It was extremely cold. Some sailors, with the intention of lightening their apparel to be able to swim better, had removed their trousers and boots; now they were frozen and could not avoid their teeth chattering.

Hours later another boat was sighted holding approximately twenty-five members of the crew; but they could not keep close to them and the two craft slowly drifted apart until they lost sight of each other.

By mutual agreement, Karl Dümmer, who had been the assistant baker on board, was placed in command. In spite of being only 25 years old, he had been a seaman longest, and moreover was the eldest of the survivors.

When Dümmer was about to pass around a bottle of liquor among the sailors, a large wave snatched it from his hands; simultaneously, the boat turned over for the second time. Once again these unfortunate sailors righted the destroyed boat, their fear increasing as this last pounding by the sea had snatched their keg of fresh water, leaving them prey to thirst.

Evening was now falling and night threw her icy cold mantle over these unfortunate men.

Close to midnight, they saw the lights of a ship passing by a few hundred meters away from them. They shouted with all their strength, but their voices did not carry as they were too low in the water, hardly above the surface. Also the darkness of the night made them invisible in the immensity of the ocean.

One sailor, Günther Schinngel, in his sleep passed on that night to fly with the errant albatross; Dümmer said a short prayer and then lowered his body into the sea. Another survivor dozed off sitting on the thwart, his head rolling on his shoulders. They tried to get him to await the new day, but he also accompanied his young comrade in everlasting sleep.

At the break of the following day, the sailor Anders decided to dive into the water and swim for exercise; he was quickly hauled out by his companions who spotted a shark in time.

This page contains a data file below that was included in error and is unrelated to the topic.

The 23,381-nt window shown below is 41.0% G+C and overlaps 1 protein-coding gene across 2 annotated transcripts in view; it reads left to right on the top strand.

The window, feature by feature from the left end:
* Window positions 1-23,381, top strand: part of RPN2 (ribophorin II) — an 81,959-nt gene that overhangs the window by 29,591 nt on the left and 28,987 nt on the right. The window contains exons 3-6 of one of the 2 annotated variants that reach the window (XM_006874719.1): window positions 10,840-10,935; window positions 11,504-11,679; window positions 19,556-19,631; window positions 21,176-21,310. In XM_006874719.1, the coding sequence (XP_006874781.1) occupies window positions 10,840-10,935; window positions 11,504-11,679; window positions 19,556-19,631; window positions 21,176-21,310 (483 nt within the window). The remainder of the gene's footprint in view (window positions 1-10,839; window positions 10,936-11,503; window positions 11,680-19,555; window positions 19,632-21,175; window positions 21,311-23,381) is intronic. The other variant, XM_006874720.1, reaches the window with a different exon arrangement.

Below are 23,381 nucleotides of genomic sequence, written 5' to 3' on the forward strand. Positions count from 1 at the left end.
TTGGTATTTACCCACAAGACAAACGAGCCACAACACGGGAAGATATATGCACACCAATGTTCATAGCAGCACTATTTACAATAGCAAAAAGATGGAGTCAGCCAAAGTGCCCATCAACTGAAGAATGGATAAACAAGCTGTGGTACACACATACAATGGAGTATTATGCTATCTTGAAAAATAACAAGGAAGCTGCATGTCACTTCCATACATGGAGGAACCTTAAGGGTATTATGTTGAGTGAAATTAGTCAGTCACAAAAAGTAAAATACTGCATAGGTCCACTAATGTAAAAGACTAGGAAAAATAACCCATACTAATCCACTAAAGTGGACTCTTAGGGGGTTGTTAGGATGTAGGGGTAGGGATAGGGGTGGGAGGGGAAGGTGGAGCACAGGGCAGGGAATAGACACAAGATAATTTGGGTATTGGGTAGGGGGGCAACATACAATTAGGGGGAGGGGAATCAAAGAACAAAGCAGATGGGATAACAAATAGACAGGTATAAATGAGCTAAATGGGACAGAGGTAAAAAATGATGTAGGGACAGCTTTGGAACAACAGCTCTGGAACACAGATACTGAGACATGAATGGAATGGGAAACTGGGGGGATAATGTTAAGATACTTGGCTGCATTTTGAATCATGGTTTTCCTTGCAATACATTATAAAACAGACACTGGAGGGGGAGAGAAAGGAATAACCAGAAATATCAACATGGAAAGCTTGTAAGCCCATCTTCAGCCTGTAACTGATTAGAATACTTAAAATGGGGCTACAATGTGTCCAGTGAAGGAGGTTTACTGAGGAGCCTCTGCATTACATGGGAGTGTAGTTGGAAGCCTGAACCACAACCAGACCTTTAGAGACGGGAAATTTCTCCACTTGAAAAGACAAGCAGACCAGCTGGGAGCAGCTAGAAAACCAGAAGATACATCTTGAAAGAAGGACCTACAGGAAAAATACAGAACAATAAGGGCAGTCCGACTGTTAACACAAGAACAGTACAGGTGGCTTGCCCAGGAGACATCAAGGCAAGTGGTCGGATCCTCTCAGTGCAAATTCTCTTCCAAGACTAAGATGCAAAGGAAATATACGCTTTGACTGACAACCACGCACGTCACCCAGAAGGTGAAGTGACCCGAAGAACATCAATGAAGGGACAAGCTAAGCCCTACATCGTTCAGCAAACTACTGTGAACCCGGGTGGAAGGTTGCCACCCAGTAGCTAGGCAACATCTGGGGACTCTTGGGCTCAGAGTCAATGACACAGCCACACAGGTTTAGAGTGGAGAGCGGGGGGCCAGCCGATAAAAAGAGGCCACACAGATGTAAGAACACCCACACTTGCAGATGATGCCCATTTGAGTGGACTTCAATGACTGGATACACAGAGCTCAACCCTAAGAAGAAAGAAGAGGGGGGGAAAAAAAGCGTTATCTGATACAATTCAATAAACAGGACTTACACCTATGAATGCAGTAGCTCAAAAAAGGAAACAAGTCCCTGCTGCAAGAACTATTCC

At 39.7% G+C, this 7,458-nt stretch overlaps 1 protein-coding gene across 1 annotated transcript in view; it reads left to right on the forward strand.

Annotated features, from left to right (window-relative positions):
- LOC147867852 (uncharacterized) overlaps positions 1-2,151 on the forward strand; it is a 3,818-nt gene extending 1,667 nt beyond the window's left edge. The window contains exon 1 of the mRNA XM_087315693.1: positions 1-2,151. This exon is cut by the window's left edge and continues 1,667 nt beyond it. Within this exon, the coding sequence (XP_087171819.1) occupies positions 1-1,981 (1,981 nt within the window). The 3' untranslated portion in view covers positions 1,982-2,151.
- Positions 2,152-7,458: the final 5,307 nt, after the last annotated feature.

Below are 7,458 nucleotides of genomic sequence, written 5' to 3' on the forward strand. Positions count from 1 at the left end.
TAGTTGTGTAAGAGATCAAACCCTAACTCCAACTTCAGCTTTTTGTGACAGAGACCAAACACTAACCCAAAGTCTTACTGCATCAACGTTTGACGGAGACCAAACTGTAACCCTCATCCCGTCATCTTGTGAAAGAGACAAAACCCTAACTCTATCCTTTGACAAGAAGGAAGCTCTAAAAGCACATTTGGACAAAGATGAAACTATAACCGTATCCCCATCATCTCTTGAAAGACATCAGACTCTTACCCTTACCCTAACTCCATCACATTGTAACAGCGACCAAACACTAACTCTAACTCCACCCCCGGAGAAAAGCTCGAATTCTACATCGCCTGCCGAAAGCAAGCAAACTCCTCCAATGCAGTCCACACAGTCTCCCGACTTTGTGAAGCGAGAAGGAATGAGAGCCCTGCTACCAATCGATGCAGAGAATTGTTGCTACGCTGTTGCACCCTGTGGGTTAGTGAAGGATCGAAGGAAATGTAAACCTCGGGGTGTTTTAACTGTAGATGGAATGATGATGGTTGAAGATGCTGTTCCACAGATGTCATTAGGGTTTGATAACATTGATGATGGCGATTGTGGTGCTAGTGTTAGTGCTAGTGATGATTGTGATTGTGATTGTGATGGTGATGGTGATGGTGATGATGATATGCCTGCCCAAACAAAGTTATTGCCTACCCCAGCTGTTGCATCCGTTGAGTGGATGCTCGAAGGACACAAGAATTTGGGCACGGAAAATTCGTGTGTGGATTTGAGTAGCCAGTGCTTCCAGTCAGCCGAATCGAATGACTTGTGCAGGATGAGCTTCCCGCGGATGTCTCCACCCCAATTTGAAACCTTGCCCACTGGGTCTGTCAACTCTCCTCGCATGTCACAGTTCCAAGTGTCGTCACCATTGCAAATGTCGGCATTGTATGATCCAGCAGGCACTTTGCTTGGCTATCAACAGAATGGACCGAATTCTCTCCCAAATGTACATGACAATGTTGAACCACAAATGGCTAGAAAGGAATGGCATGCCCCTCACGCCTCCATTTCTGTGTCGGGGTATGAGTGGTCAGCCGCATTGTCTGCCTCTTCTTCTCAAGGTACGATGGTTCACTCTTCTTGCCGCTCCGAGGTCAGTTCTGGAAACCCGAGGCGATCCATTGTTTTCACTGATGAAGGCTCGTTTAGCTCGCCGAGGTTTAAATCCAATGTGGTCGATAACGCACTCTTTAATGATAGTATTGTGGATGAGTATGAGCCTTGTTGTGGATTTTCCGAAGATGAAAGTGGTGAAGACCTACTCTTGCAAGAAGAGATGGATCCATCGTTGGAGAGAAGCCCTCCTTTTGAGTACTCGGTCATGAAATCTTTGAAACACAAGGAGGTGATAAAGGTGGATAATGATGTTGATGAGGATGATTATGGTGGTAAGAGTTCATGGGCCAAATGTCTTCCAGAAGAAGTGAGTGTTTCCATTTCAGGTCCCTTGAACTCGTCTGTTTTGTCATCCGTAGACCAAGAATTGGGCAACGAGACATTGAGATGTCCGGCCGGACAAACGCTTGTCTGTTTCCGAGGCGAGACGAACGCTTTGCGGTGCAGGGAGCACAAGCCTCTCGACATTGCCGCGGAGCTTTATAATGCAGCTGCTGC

That afternoon an oil tanker was seen, an episode which only brought more despair, as despite their shouts and signaling it immutably continued its course.

In the midst of further bad weather, the boat again turned over. Once righted, a sailor swam away shouting "I am going to fetch the Captain".

A type of collective madness came over the crew men, who began to suffer hallucinations: they saw people, cities, land.

One sailor out of his mind jumped into the water for swimming exercise, leaving them with great shouts of laughter. In his turn Peter Frederich, who had also gone berserk, dived into the water to swim while a shark was close by, and was finally lost in the distance.

At the end only five survivors remained, who could not decide whether all this behavior was part of a collective suicide or a series of accidents linked with the sharks. I prefer to think it was the latter.

The misery of these poor unfortunate men came to an end when, alerted by the search systems, they were sighted by a ship approaching them. Only when they could distinguish human figures on the bridge arms waving in salute did the shipwrecked sailors feel they were saved.


The distress call radioed by the PAMIR was received 600 miles away from the scene of the disaster, in the Azores.

The American 57th rescue squadron was alerted, but due to the bad weather conditions prevailing, they were unable to send a search flight from the port of Lagos (Nigeria).

The weather finally improved, and the SC-54 took off. Several hours later the plane spotted two manned PAMIR boats, and the remains of a life raft, with no signs of a survivor on it. Running low on fuel they decided to head for Bermuda and report what they had seen in detail.

It was thus that a ship on the Atlantic run was fortunate enough to find Dümmer’s boat with its five shipwrecked survivors. Later, another ship under an American flag shared the good fortune of the former and sighted another PAMIR boat, which by this time only had Günther Haselbach on board, the only witness of what had happened to his group.

For ten days North American planes continued to fly over the indicated area, but found nothing, not even bodies.


From a psychological point of view, faced with cases of survival under such extreme conditions, it is worthwhile remembering certain valid opinions.

Dr. Alain Bombard*, in an interview given to the press, regarding the PAMIR accident, stated that it was inadmissible that healthy, strong and trained young men should succumb to such an extent under that type of circumstances, and that, instead of dying of hunger and cold, they had given up their lives from fear.